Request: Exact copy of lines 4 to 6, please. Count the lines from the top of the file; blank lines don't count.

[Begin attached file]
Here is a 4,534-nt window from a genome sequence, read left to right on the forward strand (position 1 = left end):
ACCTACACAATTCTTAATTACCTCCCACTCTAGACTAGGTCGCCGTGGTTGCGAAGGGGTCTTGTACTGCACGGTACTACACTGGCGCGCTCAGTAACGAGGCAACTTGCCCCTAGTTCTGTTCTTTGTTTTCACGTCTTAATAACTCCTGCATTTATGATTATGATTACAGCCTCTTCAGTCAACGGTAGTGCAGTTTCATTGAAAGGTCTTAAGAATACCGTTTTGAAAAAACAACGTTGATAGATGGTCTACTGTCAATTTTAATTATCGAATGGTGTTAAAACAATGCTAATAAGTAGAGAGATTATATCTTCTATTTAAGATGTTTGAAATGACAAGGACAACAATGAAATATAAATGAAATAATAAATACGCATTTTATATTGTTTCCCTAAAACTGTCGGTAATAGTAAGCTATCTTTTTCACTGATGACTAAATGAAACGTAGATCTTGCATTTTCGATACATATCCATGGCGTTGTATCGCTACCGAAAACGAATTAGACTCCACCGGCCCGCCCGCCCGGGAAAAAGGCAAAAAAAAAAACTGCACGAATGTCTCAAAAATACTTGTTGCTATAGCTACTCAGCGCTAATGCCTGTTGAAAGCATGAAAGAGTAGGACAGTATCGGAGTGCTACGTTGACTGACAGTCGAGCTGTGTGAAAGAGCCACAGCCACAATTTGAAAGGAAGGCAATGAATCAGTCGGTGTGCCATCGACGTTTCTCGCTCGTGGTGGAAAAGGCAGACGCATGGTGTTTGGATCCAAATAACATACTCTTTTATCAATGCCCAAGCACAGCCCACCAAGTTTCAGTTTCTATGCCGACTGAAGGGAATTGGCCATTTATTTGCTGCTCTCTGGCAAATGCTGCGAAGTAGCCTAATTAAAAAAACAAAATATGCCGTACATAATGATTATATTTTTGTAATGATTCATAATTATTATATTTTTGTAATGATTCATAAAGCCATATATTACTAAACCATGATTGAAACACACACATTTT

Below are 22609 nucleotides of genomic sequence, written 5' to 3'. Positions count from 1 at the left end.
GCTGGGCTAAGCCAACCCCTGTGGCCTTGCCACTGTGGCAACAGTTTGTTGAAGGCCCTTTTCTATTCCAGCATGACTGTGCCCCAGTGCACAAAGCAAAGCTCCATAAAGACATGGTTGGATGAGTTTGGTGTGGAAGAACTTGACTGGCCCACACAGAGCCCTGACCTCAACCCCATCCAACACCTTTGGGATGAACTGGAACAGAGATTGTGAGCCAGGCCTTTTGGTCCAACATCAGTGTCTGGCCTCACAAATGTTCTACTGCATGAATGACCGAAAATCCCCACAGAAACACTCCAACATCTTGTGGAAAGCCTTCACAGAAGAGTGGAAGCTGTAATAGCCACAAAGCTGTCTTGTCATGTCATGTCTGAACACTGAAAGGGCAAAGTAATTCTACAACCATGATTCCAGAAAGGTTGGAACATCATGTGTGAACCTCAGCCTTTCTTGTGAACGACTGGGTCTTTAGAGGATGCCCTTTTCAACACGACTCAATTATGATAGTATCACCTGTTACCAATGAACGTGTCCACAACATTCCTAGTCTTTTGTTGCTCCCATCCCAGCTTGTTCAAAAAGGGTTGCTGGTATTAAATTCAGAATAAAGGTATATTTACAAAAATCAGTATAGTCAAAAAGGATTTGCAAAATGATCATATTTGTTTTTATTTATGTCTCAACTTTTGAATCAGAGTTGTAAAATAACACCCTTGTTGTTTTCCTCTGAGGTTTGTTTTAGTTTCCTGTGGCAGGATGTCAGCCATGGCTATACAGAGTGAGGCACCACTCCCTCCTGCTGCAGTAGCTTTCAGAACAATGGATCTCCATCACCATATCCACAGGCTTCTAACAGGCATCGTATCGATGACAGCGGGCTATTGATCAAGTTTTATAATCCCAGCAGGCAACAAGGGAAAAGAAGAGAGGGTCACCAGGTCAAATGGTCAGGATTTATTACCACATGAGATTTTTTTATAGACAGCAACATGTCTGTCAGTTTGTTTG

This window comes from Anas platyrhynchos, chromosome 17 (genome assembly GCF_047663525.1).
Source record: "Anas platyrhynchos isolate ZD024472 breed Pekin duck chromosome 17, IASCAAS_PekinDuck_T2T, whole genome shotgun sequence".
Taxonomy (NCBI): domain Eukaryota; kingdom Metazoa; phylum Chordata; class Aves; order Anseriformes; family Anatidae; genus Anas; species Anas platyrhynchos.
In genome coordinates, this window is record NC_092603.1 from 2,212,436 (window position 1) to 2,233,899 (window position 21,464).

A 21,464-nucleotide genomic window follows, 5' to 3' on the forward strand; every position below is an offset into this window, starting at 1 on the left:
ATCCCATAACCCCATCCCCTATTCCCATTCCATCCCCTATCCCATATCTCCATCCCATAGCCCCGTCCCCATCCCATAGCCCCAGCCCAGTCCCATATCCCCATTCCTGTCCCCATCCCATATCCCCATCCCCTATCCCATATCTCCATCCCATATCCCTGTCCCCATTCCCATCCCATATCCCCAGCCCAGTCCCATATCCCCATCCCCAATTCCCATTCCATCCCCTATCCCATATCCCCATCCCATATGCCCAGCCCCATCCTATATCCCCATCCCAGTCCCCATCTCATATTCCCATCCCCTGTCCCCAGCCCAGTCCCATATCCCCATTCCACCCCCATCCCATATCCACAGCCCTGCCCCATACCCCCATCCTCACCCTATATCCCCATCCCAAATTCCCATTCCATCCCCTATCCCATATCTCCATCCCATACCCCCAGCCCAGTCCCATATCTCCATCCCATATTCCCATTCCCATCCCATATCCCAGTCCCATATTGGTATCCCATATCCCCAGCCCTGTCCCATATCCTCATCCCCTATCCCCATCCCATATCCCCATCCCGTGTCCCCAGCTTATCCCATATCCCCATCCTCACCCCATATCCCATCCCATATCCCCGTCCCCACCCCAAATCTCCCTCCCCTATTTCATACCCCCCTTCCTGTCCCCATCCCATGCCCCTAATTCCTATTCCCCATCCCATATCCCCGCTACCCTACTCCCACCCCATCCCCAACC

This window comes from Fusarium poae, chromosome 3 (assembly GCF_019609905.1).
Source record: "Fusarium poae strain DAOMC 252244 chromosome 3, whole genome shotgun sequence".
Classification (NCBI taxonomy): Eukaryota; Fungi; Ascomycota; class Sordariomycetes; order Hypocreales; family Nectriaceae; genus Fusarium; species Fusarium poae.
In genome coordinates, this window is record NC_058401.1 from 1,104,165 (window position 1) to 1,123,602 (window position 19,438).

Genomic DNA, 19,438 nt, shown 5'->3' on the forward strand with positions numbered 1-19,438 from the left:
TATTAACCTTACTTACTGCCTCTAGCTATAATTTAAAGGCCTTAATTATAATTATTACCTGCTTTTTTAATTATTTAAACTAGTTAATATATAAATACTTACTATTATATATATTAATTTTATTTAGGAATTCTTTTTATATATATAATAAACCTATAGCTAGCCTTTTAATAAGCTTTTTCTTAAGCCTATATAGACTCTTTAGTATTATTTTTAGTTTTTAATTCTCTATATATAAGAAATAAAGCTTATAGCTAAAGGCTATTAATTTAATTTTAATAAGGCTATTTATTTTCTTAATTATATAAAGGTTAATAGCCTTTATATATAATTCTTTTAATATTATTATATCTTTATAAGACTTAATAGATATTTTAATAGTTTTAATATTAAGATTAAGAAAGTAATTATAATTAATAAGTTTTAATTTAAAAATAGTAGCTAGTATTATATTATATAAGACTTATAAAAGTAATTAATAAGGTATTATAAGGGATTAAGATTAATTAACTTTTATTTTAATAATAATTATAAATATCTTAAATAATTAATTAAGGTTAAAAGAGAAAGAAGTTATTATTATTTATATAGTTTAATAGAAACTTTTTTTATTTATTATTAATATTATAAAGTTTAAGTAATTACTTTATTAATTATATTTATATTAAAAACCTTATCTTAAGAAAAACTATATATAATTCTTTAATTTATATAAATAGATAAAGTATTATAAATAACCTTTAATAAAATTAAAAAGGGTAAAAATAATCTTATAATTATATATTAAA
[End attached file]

GCTGGGCTAAGCCAACCCCTGTGGCCTTGCCACTGTGGCAACAGTTTGTTGAAGGCCCTTTTCTATTCCAGCATGACTGTGCCCCAGTGCACAAAGCAAAGCTCCATAAAGACATGGTTGGATGAGTTTGGTGTGGAAGAACTTGACTGGCCCACACAGAGCCCTGACCTCAACCCCATCCAACACCTTTGGGATGAACTGGAACAGAGATTGTGAGCCAGGCCTTTTGGTCCAACATCAGTGTCTGGCCTCACAAATGTTCTACTGCATGAATGACCGAAAATCCCCACAGAAACACTCCAACATCTTGTGGAAAGCCTTCACAGAAGAGTGGAAGCTGTAATAGCCACAAAGCTGTCTTGTCATGTCATGTCTGAACACTGAAAGGGCAAAGTAATTCTACAACCATGATTCCAGAAAGGTTGGAACATCATGTGTGAACCTCAGCCTTTCTTGTGAACGACTGGGTCTTTAGAGGATGCCCTTTTCAACACGACTCAATTATGATAGTATCACCTGTTACCAATGAACGTGTCCACAACATTCCTAGTCTTTTGTTGCTCCCATCCCAGCTTGTTCAAAAAGGGTTGCTGGTATTAAATTCAGAATAAAGGTATATTTACAAAAATCAGTATAGTCAAAAAGGATTTGCAAAATGATCATATTTGTTTTTATTTATGTCTCAACTTTTGAATCAGAGTTGTAAAATAACACCCTTGTTGTTTTCCTCTGAGGTTTGTTTTAGTTTCCTGTGGCAGGATGTCAGCCATGGCTATACAGAGTGAGGCACCACTCCCTCCTGCTGCAGTAGCTTTCAGAACAATGGATCTCCATCACCATATCCACAGGCTTCTAACAGGCATCGTATCGATGACAGCGGGCTATTGATCAAGTTTTATAATCCCAGCAGGCAACAAGGGAAAAGAAGAGAGGGTCACCAGGTCAAATGGTCAGGATTTATTACCACATGAGATTTTTTTATAGACAGCAACATGTCTGTCAGTTTGTTTG

This window comes from Anas platyrhynchos, chromosome 17 (genome assembly GCF_047663525.1).
Source record: "Anas platyrhynchos isolate ZD024472 breed Pekin duck chromosome 17, IASCAAS_PekinDuck_T2T, whole genome shotgun sequence".